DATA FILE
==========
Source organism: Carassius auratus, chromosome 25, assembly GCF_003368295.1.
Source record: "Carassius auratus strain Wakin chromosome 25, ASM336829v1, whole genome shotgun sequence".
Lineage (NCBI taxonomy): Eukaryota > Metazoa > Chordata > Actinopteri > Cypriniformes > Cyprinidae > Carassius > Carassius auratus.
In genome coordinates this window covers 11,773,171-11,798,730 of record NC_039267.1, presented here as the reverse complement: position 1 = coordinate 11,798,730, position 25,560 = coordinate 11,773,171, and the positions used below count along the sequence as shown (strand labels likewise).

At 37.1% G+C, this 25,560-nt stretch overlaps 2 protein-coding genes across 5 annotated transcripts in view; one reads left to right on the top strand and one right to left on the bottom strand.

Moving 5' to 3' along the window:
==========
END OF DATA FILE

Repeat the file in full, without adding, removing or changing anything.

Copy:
Source organism: Carassius auratus, chromosome 25, assembly GCF_003368295.1.
Source record: "Carassius auratus strain Wakin chromosome 25, ASM336829v1, whole genome shotgun sequence".
Lineage (NCBI taxonomy): Eukaryota > Metazoa > Chordata > Actinopteri > Cypriniformes > Cyprinidae > Carassius > Carassius auratus.
In genome coordinates this window covers 11,773,171-11,798,730 of record NC_039267.1, presented here as the reverse complement: position 1 = coordinate 11,798,730, position 25,560 = coordinate 11,773,171, and the positions used below count along the sequence as shown (strand labels likewise).

At 37.1% G+C, this 25,560-nt stretch overlaps 2 protein-coding genes across 5 annotated transcripts in view; one reads left to right on the top strand and one right to left on the bottom strand.

Moving 5' to 3' along the window: